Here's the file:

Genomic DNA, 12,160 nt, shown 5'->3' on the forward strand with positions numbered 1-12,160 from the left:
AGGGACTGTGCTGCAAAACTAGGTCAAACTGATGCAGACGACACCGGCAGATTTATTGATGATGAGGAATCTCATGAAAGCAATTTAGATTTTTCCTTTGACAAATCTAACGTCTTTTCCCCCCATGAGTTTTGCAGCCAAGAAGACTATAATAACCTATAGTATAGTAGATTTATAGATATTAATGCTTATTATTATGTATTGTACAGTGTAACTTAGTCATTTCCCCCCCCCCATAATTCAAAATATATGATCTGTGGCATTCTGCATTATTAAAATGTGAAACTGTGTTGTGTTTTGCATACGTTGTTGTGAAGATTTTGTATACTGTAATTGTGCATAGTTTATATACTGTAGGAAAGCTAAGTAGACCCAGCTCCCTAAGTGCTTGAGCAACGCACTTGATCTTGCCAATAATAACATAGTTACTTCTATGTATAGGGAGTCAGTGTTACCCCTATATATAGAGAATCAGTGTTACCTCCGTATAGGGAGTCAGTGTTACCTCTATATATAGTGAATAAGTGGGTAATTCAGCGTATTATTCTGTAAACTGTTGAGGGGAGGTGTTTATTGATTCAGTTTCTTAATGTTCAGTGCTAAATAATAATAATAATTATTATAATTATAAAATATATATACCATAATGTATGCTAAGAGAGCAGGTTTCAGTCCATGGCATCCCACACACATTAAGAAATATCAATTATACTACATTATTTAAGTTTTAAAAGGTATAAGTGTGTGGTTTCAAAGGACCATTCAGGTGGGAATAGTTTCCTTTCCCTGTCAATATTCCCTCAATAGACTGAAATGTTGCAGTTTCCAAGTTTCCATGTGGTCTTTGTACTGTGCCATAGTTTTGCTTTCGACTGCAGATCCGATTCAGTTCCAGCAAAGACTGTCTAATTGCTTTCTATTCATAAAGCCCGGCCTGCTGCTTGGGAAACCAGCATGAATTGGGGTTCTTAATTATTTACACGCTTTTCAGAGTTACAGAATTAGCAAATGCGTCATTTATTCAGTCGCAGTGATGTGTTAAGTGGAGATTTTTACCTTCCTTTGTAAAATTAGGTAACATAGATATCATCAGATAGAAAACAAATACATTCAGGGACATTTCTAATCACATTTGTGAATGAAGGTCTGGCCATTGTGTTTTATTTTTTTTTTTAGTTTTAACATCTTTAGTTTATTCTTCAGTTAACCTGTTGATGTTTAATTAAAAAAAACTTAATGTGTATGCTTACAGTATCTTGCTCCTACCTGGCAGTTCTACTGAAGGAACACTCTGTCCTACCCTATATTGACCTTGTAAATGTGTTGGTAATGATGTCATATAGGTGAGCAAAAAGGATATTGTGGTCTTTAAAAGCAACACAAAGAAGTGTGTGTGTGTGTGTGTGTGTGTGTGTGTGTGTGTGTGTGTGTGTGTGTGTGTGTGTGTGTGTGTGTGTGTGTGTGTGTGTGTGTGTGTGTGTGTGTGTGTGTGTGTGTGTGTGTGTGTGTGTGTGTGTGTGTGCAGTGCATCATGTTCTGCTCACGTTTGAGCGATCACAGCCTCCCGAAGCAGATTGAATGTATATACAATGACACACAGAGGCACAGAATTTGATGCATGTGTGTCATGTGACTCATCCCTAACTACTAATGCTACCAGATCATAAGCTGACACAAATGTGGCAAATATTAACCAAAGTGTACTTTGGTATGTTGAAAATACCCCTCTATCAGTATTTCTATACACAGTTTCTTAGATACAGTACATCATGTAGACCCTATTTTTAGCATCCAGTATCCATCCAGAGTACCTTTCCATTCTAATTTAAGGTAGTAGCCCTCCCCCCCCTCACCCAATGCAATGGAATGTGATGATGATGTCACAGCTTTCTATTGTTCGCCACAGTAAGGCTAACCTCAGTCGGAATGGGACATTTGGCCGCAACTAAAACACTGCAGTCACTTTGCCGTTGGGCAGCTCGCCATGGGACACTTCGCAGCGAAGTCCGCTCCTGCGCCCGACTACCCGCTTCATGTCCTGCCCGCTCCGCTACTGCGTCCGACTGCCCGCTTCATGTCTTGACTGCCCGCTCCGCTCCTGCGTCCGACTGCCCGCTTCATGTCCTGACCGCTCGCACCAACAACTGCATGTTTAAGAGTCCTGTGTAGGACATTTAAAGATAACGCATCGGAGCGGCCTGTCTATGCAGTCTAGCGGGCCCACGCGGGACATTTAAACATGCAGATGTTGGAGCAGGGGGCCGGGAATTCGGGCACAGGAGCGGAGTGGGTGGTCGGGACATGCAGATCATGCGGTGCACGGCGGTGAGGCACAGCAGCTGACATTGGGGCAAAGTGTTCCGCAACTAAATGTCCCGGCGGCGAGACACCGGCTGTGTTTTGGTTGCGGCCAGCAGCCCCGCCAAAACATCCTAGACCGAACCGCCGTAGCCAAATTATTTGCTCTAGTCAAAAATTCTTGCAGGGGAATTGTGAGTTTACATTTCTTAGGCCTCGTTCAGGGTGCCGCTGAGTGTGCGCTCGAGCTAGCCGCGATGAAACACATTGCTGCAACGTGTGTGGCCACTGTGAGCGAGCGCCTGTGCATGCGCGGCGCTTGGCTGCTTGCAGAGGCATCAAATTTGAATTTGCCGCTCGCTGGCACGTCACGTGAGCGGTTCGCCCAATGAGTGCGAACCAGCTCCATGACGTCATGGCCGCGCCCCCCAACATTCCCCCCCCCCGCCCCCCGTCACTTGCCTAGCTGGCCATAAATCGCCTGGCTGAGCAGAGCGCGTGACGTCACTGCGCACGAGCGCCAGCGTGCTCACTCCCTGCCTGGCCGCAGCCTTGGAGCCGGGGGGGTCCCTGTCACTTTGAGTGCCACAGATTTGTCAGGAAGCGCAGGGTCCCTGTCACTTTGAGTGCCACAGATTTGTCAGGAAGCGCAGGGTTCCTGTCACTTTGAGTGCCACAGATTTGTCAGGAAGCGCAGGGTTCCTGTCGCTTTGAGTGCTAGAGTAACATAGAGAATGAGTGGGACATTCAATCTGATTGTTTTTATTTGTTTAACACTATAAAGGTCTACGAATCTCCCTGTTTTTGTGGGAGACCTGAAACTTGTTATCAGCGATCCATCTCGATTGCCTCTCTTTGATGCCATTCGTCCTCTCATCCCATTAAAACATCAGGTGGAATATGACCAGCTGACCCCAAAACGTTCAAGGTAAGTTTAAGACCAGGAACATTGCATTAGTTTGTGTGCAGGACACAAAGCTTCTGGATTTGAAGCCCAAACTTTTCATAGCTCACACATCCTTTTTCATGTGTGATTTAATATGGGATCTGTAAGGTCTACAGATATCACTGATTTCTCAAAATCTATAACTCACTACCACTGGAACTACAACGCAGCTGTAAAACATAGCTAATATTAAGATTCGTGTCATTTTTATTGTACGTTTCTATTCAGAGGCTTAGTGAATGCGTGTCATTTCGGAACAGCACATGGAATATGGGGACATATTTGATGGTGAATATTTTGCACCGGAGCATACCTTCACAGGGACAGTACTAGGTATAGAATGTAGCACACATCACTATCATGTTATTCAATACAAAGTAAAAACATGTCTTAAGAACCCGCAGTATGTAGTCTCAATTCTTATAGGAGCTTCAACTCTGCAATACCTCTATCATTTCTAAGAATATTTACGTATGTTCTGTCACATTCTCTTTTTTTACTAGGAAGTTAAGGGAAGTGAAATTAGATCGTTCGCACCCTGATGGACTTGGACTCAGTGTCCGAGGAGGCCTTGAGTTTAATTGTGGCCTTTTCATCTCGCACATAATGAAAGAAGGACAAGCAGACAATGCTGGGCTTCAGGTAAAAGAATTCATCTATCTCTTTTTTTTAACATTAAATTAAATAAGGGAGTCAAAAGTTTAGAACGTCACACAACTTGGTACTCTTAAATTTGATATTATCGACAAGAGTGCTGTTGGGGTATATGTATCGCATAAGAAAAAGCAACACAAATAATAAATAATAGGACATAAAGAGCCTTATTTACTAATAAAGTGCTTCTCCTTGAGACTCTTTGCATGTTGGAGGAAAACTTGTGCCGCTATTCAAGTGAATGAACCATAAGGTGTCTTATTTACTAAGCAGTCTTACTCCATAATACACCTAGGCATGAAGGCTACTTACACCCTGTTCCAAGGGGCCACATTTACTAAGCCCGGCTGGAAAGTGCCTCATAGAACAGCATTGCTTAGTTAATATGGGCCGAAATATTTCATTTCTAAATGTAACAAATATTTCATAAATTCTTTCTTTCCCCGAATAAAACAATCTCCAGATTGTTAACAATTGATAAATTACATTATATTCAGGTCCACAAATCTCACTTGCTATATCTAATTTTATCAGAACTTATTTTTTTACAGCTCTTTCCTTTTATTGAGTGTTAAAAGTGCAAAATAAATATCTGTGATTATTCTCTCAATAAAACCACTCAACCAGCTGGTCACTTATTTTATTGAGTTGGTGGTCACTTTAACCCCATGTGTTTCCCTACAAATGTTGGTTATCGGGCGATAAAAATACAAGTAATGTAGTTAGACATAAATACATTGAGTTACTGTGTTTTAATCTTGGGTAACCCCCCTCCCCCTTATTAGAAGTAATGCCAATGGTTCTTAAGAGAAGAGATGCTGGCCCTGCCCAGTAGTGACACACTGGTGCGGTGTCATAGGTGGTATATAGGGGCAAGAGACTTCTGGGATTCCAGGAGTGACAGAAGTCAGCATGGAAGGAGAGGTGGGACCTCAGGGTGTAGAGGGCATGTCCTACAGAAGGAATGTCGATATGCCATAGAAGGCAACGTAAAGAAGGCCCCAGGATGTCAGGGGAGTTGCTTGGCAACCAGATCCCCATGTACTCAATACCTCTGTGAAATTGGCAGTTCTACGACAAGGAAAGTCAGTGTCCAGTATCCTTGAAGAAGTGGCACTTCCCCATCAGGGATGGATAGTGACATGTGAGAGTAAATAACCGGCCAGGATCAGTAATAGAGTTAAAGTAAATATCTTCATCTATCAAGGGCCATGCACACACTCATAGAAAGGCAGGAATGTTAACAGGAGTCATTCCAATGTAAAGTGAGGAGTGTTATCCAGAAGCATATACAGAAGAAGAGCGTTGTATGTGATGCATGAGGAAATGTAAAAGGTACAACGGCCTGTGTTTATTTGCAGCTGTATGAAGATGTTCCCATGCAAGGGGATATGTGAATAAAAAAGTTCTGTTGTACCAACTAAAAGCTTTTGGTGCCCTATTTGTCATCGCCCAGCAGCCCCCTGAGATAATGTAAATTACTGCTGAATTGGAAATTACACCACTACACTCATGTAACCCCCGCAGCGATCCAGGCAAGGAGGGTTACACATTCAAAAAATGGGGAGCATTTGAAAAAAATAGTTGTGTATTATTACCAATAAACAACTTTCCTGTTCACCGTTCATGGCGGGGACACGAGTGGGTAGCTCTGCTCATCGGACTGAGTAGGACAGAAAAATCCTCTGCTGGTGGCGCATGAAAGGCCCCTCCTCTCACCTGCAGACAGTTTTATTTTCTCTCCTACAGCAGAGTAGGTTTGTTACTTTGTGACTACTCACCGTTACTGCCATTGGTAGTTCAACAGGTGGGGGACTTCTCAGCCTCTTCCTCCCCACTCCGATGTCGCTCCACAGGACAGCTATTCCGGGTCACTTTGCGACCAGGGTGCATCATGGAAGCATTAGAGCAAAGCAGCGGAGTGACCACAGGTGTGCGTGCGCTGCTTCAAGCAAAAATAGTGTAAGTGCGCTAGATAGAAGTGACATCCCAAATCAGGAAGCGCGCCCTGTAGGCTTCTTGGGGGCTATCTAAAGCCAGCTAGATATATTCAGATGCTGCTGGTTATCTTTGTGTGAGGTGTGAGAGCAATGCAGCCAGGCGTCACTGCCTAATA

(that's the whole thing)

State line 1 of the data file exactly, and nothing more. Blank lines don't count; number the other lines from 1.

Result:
Genomic DNA, 12,160 nt, shown 5'->3' on the forward strand with positions numbered 1-12,160 from the left: